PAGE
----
I recommend leveraging tools like 360-degree feedback platforms for a well-rounded perspective on an individual’s performance, potential, and outcomes. This data-driven approach, including diverse viewpoints, helps in crafting Individual Development Plans (IDPs) free from any biases. It’s not just about givers obtaining details; receivers also gain valuable insights into how they are perceived, fostering a culture of improvement, resulting in transparent discussions that start by embracing a detailed approach from the outset.

3. Set the Stage :

We have all been through situations where the feedback we received seemed more focused on our past scorecard than our current performance. Sometimes, past achievements or setbacks can blur recent efforts, making it hard for the giver to see progress. Even the previous conflicts between manager-employee can block the focus of current requirements, leading to biased, ineffective feedback dialogues.

Having an effective feedback dialogue that spotlights our current achievements and issues requires both the giver and receiver to engage in a loop that’s relevant to the present demands. And, it starts with creating a simple list of organizational goals, recent wins, observed behaviors, missed duties, and proposed targets that can keep the conversation centered on the ‘now.’ Being open and honest during this conversation, clarifying that it’s about the present, not past conflicts, leads to a constructive feedback session, ensuring both parties are genuine and transparent in their communication.

4. The Genesis of Feedback :

I always wondered why organizations started these feedback initiatives. Then I understood that they began feedback programs to help meet mutual goals and improve employee performance, keeping them motivated and guiding them towards leadership roles. It is all about moving employees beyond basic tasks to focus on their behavior, attitude, long-term plans, vision, relationships, and career growth, not just their daily routines to ensure success.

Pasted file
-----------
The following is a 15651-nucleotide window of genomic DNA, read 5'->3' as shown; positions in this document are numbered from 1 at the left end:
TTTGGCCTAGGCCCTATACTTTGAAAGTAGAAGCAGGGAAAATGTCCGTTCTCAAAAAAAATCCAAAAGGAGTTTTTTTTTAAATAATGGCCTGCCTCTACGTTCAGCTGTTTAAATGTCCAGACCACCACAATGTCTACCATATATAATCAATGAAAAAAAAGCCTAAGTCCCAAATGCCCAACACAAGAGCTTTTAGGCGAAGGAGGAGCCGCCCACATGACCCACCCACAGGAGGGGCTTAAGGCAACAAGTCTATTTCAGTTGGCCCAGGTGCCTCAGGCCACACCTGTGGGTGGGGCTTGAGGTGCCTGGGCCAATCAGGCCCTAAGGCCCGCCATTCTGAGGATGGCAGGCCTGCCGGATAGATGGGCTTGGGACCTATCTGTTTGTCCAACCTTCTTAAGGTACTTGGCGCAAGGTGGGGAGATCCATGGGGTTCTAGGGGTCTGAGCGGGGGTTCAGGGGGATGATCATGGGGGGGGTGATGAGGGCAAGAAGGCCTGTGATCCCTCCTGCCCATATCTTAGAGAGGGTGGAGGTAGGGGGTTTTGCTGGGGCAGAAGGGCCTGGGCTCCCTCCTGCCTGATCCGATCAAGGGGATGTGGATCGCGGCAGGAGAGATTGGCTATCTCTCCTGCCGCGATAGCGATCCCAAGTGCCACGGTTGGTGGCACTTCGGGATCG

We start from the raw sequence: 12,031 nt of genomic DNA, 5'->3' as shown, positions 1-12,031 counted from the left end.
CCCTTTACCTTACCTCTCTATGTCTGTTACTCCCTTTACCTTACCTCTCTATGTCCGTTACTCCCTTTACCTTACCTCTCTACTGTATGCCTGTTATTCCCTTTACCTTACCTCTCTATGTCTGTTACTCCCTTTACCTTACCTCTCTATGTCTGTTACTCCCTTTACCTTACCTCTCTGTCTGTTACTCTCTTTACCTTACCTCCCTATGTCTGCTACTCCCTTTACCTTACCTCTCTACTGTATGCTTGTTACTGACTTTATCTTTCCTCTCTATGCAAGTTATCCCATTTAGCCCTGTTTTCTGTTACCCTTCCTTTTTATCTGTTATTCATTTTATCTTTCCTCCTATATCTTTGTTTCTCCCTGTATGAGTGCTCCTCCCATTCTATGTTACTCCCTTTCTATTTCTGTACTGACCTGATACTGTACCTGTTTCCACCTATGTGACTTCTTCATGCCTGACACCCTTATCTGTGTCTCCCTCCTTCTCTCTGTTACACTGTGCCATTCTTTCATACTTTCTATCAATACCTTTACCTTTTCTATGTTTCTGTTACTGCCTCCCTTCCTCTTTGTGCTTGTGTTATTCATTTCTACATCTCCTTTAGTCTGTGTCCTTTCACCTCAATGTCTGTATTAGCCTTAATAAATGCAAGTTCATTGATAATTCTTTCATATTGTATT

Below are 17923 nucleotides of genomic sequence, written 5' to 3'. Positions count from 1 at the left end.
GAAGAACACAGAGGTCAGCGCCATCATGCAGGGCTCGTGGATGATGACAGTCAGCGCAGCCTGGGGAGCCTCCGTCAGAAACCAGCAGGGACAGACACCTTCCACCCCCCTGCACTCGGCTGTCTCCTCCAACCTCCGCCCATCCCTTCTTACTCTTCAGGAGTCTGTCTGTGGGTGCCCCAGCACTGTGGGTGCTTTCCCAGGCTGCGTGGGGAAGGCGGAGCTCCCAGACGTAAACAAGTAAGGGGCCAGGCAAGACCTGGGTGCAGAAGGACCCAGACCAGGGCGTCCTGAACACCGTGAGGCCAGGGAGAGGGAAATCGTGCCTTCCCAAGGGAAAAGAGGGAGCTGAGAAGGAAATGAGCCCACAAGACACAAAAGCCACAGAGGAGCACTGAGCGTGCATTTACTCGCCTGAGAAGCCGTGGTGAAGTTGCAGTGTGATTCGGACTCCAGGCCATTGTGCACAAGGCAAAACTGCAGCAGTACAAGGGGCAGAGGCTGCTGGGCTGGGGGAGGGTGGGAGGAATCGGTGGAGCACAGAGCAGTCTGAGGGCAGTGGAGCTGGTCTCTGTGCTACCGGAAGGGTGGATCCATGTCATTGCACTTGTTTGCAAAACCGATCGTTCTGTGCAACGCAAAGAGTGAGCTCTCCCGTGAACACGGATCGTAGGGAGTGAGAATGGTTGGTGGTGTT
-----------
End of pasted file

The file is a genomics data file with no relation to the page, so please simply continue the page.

But often, feedback gets stuck in reviewing Excel or PowerPoint tasks. Drawing insights from my decade-long HR journey, I’ve learned that effective feedback involves evaluating both individual and team performance, aligned with their aspirations. For this, both giver and receiver should adopt a specific, actionable approach centered on behaviors, ensuring constructive feedback exchanges rather than mere routines. When conflicts arise, the responsibility falls on both sides to handle them maturely by reflecting on personal errors, appreciating strengths, and fostering growth without creating tension.

5. Simple & Strategic Feedback :

Giving feedback involves a delicate balance, and quotes like “Your performance was the best among everyone, and you’ll definitely get a promotion” can lead to overconfidence. Although the aim is improvement, being overly negative or sugar coating might not help achieve the desired results. It’s crucial for both managers and employees to engage in a constructive dialogue without being excessively critical or defensive.

To ensure a healthy feedback dialogue, both parties can engage in straightforward, simple communication that includes areas of growth and improvement. Employing the sandwich technique, where positive feedback is provided, followed by constructive, and ending with positive reinforcement, creates a layered approach. When the employees receive it, this allows them to appreciate the acknowledgment of achievements and at the same time focus on areas that need improvement. This strategic recipe makes the feedback session engaging, fostering a learning environment where both parties are immersed in understanding and supporting each other’s growth.

In 2023, we faced a junk of uncertainties, challenges, and innovations, especially with the involvement of AI-driven automation in the talent landscape. But, despite these advancements, feedback initiatives still relied more on words than on truly embracing new concepts, as supported by many studies.

But the future of feedback now calls for a shift beyond just going through annual details, and predicting how well the workforce and teams will perform ahead. This needs the elimination of the feedback paradox, which might be the first obstacle stopping this growth and effective feedback exchange. Therefore, organizations need to invest in their workforce to develop a mindset that welcomes feedback rather than fearing or avoiding it. These changes will not happen overnight but taking one step at a time can at least yield some progress for the future.